Easier Configuration: PC or Mac?

Discussion in 'Microphones (live or studio)' started by ILOVESOUND, Feb 18, 2004.



    I'm wondering which is easier to configure in general with most host applications. I know that PTLE tends to require more steps and more behind the scenes type of prep to get going than a Mac. Is this true with others as well (Samp, Sonar, Nuendo, Cubase, etc)?

    This is not a which one performs, sounds, or looks better etc. When it comes to configuring things from basic to advanced set up, external harward, trouble shooting, file storage, etc. which computer is more streamlined, easier to figure out?

    Thanks ~

  2. Bill Park

    Bill Park Guest

    The answer can vary greatly. It depends upon what all you have IN your machine, and what all you want to do.

    For example, I have always kept my audio machines as dedicated audio machines. I treat them as if they were DA-88s or something like that. I don't use them for games or the internet or word processing or anything else. As such, my audio machines have been a breeze to set up.

    I also tend not to make changes and updates until they have been proven. If it works, why mess around with it?

    My last two computers have been custom made for me by audio computer shops. But from 1986 until 1999, I assembled my own. Its not hard.

    I have to say that, though I am opposed to the software protection used by XP, XP has been the easiest OS to set up for audio recording that I have used. In fact, there are no tweaks -required- at all for running audio, though there are some that are helpful and gain back resources that you might not be using.

    I still suggest that the platform choice should be based upon your software choice.

  3. mjones4th

    mjones4th Active Member

    Aug 15, 2003
    THis is indeed a loaded question. I'll be honest, I've had little experience setting up PC DAWs, but I have two Macs dedicated to audio, and I find them very easy to maintain.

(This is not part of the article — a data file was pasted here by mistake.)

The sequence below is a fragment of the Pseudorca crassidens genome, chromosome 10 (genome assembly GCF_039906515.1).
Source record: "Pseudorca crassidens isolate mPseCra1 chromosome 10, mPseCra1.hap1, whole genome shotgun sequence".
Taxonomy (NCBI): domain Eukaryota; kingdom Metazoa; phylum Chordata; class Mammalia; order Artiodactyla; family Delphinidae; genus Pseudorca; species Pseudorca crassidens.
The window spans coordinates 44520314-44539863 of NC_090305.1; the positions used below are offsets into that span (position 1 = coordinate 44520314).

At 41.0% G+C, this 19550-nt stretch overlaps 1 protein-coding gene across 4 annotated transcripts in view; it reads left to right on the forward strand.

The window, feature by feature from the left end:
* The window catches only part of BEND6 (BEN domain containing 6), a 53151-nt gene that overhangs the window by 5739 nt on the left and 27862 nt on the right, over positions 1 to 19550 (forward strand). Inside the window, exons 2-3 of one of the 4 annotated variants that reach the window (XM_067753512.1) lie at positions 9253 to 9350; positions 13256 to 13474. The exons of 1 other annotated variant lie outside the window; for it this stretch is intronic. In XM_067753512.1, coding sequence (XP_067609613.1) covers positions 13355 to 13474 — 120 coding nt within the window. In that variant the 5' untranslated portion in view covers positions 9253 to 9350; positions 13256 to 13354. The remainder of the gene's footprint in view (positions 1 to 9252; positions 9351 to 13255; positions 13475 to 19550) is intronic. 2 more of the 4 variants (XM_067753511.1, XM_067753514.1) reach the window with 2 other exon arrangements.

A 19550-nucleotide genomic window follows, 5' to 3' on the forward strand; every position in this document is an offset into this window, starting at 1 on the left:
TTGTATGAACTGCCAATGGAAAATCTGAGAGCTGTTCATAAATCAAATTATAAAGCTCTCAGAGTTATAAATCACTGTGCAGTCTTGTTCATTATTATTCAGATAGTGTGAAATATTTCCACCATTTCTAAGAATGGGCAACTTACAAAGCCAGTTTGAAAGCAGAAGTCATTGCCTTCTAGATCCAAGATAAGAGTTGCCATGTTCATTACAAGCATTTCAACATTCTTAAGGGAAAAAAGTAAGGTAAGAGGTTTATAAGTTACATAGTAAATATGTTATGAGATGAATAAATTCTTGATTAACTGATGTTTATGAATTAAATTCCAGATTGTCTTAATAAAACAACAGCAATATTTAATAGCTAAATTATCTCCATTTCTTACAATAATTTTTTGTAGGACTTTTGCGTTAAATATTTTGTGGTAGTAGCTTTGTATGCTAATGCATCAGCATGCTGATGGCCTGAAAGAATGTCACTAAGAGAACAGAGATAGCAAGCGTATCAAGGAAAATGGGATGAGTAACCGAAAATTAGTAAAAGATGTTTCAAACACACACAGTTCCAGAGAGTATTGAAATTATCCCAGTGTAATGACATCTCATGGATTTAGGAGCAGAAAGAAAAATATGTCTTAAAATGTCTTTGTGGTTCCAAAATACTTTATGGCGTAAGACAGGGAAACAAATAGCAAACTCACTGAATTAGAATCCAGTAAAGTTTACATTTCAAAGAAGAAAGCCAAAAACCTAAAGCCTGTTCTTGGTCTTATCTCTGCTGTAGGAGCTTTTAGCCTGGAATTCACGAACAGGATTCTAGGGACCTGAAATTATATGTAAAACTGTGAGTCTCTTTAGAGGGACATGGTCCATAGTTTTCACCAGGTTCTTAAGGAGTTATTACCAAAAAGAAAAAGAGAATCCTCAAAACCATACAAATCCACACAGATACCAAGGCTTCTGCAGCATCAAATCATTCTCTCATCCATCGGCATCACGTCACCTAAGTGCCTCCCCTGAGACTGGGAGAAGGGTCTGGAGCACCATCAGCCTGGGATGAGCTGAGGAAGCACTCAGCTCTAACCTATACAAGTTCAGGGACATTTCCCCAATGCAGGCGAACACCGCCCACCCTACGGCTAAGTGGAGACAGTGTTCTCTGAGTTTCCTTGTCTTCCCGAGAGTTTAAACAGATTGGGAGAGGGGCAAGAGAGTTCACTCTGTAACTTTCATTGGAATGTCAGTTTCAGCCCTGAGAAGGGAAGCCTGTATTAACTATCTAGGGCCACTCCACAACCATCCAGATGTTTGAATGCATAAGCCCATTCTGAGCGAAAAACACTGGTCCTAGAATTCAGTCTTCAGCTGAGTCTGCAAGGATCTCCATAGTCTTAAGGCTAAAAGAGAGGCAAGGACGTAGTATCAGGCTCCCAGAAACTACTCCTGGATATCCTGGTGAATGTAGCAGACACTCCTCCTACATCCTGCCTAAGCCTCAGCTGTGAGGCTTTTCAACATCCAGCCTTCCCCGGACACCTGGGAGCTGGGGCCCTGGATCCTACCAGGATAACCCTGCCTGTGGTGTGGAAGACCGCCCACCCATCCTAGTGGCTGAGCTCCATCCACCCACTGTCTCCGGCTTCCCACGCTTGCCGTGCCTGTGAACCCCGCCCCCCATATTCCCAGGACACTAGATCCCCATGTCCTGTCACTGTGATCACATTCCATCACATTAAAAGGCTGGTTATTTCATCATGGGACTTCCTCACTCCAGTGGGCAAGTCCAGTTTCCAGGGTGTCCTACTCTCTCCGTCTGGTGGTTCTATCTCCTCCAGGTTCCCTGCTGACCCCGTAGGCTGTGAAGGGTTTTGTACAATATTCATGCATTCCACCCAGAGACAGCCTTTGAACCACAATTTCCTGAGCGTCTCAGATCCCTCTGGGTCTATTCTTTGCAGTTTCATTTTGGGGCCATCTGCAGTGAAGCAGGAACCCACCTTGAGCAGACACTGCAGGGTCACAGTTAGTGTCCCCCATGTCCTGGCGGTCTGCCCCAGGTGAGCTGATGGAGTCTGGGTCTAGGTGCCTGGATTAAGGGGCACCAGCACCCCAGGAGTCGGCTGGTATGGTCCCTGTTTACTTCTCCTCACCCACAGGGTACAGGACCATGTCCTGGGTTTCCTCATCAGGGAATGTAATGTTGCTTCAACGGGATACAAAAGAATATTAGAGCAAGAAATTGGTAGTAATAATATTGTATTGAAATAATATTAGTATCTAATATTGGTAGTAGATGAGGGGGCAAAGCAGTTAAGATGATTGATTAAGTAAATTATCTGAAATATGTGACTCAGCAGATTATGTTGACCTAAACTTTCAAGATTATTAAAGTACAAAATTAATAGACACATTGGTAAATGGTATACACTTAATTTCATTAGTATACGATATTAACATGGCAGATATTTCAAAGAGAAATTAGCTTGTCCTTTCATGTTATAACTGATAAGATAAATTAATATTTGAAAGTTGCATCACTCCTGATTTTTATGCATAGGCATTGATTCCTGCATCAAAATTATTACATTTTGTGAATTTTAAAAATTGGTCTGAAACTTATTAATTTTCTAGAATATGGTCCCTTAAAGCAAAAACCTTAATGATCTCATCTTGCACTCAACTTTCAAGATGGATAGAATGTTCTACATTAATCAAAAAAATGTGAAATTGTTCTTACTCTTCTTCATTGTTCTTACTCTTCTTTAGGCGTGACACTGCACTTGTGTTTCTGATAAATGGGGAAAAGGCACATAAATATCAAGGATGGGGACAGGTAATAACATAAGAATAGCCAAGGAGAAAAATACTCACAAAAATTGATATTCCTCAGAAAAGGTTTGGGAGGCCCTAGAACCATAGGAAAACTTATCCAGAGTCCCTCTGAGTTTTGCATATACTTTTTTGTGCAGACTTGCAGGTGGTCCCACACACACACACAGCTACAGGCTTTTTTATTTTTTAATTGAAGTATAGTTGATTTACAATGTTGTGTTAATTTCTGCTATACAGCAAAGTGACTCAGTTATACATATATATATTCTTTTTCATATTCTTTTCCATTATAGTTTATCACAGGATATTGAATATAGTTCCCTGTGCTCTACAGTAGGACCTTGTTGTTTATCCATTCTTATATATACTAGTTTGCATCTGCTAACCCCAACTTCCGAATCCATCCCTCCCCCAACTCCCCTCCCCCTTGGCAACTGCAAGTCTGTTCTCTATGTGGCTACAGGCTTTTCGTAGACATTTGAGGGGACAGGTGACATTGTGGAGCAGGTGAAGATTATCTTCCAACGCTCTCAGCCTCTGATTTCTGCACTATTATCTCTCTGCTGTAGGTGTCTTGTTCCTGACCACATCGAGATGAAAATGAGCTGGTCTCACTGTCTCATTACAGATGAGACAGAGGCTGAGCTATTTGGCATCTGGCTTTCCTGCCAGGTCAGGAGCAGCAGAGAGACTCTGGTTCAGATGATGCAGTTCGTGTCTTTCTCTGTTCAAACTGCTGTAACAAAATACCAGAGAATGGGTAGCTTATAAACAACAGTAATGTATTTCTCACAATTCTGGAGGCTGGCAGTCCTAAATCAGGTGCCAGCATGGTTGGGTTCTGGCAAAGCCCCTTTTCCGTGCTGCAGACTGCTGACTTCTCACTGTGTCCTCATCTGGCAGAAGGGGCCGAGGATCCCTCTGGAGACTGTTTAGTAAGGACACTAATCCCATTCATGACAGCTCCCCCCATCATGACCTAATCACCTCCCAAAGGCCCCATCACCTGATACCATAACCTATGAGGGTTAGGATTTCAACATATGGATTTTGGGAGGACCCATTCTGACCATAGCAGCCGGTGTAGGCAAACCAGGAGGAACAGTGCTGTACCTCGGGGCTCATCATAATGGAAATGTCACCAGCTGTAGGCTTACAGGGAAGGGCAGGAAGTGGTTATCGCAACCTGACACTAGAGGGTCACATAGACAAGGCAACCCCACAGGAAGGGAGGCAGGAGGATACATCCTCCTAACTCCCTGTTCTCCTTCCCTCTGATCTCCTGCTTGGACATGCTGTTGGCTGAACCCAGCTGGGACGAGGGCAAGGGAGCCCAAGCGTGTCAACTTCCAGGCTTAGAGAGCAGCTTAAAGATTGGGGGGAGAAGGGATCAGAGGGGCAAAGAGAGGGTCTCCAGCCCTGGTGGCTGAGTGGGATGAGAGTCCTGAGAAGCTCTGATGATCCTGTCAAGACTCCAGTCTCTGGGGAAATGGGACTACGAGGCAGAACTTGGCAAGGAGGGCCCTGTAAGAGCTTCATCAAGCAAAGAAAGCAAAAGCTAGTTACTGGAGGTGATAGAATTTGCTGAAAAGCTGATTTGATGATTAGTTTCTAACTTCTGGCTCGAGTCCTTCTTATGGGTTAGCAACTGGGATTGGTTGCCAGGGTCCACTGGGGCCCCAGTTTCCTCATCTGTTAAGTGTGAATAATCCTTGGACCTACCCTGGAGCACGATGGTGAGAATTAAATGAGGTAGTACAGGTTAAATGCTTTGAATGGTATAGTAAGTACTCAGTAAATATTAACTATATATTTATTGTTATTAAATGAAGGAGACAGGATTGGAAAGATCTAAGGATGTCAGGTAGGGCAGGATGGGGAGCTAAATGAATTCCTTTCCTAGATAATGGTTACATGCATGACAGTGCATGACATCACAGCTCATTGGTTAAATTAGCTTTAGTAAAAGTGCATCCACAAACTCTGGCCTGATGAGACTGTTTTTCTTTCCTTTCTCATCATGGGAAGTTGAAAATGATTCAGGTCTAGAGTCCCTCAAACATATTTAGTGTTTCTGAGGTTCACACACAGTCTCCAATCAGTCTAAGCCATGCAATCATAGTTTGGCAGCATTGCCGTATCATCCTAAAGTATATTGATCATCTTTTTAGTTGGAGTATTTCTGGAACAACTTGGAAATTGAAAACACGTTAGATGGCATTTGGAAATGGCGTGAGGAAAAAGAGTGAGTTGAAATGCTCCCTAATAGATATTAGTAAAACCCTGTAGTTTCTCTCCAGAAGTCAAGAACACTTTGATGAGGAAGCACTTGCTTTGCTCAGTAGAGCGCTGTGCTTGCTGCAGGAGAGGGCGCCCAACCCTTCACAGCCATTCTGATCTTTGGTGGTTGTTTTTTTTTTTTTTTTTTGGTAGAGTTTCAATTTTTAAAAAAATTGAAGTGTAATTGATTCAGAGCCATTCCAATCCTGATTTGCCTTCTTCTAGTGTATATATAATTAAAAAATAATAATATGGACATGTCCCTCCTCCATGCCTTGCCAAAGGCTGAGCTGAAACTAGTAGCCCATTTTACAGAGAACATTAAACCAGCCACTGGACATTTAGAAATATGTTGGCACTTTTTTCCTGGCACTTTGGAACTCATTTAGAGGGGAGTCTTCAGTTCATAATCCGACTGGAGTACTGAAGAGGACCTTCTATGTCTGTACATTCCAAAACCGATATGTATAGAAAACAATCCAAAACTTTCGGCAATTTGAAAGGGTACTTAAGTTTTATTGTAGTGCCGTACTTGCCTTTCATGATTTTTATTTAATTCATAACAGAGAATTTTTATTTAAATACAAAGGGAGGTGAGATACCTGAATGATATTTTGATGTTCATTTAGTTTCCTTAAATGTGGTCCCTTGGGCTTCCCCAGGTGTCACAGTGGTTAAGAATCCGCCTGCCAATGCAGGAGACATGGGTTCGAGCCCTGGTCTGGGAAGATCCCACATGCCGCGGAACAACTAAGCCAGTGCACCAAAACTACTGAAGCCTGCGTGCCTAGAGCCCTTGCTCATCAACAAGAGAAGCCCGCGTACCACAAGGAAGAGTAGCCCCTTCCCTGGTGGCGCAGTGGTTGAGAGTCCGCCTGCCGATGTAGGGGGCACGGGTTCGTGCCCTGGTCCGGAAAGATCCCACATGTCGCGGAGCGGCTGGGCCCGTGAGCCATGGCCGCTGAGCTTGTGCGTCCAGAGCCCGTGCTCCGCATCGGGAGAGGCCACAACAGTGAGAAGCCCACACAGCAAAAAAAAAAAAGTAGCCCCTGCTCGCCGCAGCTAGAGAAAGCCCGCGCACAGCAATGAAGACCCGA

I'm IT at work, so I always get to see the ugly underbelly of Windows. With that in mind, take my advice w/a grain of salt. Also I'm still running OS 9, I hear OS X is a different ballgame as far as setup and maintenance. But the beauty of the Mac OS, is that they don't hide stuff from the user. If you're looking for a MOTU driver, for example, on your Hard drive, chances are you'll find it with ease. And in many cases, you can uninstall software by manually deleting files. Do that on a PC.


    I currently run PTLE on a G4. I used to work with PCs for basic computing/internet, so they're not foreign. The reason I would switch is so I could get an XP proffessional and treat it as a dedicated recording PC. It's small, fast, portable, quiet, and cheaper than a powerbook or G5. I'd keep my G4 for basic computer stuff, internet, and iLife stuff.

    So, I don't know. Any other thoughts on specifics on how getting around a PC might be more or less difficult than a mac in the context of recording software?


  5. Bill Park

    Bill Park Guest